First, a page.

Still, Sarah, who is white, said their skin color has protected them from potential harassment and violence, which they said may not be the same for other, more marginalized members of the LGBTQ community.

“I recognize a lot of my experience of not feeling unsafe is white privilege,” Sarah said. “I don’t have to worry about walking down the street and getting murdered if I look queer, but trans women and people of color might feel differently.”

Trying creative solutions

When Glenwood Springs resident Ashley Stahl realized she was a transgender woman, she knew her options for care and community would be limited in the small city of about 10,000 people.

After searching the internet for options of where to begin mental health treatment and hormone replacement therapy, Stahl came across FOLX Health, a virtual platform that provides medical care for LGBTQ folks in need of service who cannot access it in their areas. The service employs medical doctors who can provide all the same services a local, in-person doctor could.

“It was really nice to have that available,” Stahl said. “It’s a little harder to communicate because it’s not in person, but it was a great way to start out.”

FOLX prescribed Stahl hormones, but she still had to visit the UCHealth Integrated Transgender Program in Aurora once every three months to get her blood drawn, a six-hour roundtrip drive from her home in Glenwood Springs.

After getting more comfortable with UCHealth staff, Stahl said she began visiting them for surgical procedures, which she has appreciated.

Overall, having face-to-face contact has been beneficial, Stahl said, but the time and cost of driving back and forth from Aurora has added up.

“I think cost is a big element that people don’t always think about,” Stahl said.

While Stahl said she has good insurance, she has had to drive to Carbondale (about 20 minutes from her home) and Grand Junction (about an hour and 20 minutes) for mental health care and laser hair removal, as the closest LGBTQ therapist was in Carbondale and the closest gender-affirming laser hair removal specialist was in Grand Junction.

Stahl described Pitkin County, which she works for, as a progressive and affirming place, though it is home to Aspen, one of the most luxurious and expensive resort areas in the world, which has made the surrounding area quite expensive.

“You only have a few options here, so it’s hard to be picky,” Stahl said. “On top of that, this is an expensive area.”

The reward after the barriers

At 33 years old, Liana Aghajanian of Granby, Colorado, made what she called “the best decision of my life.”

After a lifetime of feeling unhappy in her assigned gender at birth, Aghajanian began reading Reddit posts about others in rural areas who felt the same way.

In Granby, a small town of about 2,000 people, Aghajanian had never met another transgender person, but knew her experiences matched those described by other transgender people in online forums.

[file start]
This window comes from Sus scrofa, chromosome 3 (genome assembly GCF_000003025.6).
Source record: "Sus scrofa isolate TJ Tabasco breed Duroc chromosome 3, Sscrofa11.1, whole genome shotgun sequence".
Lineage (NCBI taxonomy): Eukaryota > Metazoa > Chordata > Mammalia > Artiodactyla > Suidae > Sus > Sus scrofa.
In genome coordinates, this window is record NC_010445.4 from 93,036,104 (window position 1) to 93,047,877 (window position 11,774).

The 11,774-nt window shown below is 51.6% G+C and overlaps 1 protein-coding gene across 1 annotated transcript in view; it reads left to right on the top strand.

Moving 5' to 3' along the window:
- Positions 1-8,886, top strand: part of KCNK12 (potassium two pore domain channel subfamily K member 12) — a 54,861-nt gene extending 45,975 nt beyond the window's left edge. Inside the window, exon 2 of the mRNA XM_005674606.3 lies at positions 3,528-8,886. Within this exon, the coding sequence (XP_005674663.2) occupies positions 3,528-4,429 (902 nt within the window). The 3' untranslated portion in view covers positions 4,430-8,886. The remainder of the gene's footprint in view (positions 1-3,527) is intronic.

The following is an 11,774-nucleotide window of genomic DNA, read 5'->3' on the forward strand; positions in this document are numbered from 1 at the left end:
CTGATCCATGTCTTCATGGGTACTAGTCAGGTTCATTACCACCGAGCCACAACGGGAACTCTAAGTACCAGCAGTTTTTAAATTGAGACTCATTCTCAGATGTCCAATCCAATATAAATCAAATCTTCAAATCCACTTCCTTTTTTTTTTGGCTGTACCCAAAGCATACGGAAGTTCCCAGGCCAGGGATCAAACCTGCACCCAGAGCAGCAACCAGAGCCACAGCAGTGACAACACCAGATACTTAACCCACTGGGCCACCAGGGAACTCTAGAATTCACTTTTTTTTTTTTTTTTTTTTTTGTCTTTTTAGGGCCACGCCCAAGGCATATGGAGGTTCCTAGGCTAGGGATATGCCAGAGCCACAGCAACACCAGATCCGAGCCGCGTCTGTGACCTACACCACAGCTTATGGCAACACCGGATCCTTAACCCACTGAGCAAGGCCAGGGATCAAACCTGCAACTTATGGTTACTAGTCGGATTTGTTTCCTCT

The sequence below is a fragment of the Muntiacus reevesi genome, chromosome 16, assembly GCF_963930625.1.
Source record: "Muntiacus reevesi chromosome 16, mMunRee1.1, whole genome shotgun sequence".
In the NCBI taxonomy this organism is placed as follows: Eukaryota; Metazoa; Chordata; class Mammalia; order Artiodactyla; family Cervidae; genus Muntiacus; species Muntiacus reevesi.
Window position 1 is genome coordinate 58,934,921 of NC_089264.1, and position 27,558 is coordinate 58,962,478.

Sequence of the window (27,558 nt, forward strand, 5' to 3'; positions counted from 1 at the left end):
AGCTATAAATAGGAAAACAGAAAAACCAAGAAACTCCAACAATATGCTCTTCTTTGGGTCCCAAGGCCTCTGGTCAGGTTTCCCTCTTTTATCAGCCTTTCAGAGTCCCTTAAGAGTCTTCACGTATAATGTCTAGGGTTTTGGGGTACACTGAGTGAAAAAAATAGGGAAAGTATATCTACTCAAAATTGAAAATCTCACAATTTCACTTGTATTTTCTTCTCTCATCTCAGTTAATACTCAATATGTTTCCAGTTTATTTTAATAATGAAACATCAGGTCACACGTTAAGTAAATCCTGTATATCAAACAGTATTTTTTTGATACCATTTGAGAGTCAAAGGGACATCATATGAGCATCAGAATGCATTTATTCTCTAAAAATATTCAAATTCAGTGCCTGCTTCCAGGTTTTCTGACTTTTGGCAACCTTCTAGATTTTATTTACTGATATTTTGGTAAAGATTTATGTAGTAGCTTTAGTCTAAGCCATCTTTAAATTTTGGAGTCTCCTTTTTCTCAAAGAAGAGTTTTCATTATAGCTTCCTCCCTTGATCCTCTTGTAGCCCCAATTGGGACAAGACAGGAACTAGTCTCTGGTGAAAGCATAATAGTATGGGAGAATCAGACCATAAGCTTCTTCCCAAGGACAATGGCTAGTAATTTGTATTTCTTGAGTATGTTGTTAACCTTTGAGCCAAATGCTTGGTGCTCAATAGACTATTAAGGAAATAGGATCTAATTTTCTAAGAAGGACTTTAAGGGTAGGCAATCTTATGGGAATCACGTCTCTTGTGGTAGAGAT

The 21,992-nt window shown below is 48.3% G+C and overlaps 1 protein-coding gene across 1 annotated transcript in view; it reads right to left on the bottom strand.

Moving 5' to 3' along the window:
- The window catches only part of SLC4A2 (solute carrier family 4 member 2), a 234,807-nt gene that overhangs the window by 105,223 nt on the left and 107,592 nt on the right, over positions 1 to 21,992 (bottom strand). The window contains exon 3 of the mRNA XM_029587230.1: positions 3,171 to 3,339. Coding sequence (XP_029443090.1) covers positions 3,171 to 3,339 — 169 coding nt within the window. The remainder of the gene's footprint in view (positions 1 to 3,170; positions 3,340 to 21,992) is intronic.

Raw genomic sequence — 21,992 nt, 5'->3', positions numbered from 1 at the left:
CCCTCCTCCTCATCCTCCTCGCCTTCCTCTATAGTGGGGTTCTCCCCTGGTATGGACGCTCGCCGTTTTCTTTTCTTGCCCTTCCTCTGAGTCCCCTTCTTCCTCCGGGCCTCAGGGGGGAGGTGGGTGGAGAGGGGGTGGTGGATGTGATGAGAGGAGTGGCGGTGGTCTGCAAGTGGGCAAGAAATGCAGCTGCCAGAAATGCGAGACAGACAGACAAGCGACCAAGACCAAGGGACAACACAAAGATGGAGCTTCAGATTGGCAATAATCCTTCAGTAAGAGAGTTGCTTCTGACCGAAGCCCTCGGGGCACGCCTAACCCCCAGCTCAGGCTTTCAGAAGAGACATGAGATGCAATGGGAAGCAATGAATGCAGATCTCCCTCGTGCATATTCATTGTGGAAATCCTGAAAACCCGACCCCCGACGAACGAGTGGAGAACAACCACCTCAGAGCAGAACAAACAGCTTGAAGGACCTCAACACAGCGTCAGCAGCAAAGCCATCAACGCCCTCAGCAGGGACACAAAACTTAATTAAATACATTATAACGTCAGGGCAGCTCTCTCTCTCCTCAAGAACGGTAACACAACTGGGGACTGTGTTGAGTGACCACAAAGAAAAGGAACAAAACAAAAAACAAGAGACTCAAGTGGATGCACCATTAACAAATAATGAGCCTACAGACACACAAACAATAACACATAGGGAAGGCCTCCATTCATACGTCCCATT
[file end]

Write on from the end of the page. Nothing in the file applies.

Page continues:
“When I realized I was trans, it was kind of one of those revelations that this is information I’ll never forget," Aghajanian said.

Shortly after her realization, Aghajanian spoke to her primary care doctor about pursuing hormones. Aghajanian said the doctor was understanding and accepting, but was not trained in how to help patients with gender dysphoria, which the Mayo Clinic defines as “the feeling of discomfort or distress that might occur in people whose gender identity differs from their sex assigned at birth.”

After one session with a psychologist, she began hormone replacement therapy with Denver Health, about 88 miles from her home in Granby. She later received multiple feminizing surgical procedures from UCHealth.

“This is the best thing I’ve ever done for myself,” Aghajanian said. “Really, it's a shame that it took me 33 years to figure it out.”

Because she is years into her transition, Aghajanian said she only has to do blood work once a year and meets with her nurse practitioner virtually for other needs, which has saved her time and money.

Still, Aghajanian said she wished her primary care provider in Granby, who she trusts and knows well, was trained on the topic.

“Unless the provider specifically pursues to gain that knowledge and actively treat these conditions, then they don't get that training,” Aghajanian said. “If I lost my provider at Denver Health, I don't know where I’d go for prescription refills and things like that, which is a little scary.”

The options available

Though driving to Denver is a disadvantage for many, Denver Health's LGBTQ+ Health Services has tried to make the process as easy as possible for those who are either in the area or are able to commute.

The health center has gender-affirming care providers in all of its federally qualified centers and several of its school-based clinics, as the center wants those who need care to be able to access it at their routine health center, as opposed to having to drive to a specialty clinic.

When patients interested in care come in, they are assessed for medical history, evaluated for gender dysphoria, counseled about the risks and benefits of hormone replacement therapy and left to make the decision for themselves. In addition to hormones, patients can also pursue various surgical procedures and other options for affirming their gender.

The length of time a patient spends on hormones is up to them, but most binary transgender people use hormones their entire life, said Dr. Liz Kvach, a medical doctor at Denver Health who specializes in LGBTQ services.

A study conducted by Denver Health and the University of Colorado School of Medicine found patients who did not live in the Denver metro area traveled an average distance of 83 miles to get care, while those who lived in the Denver area traveled only 11 miles.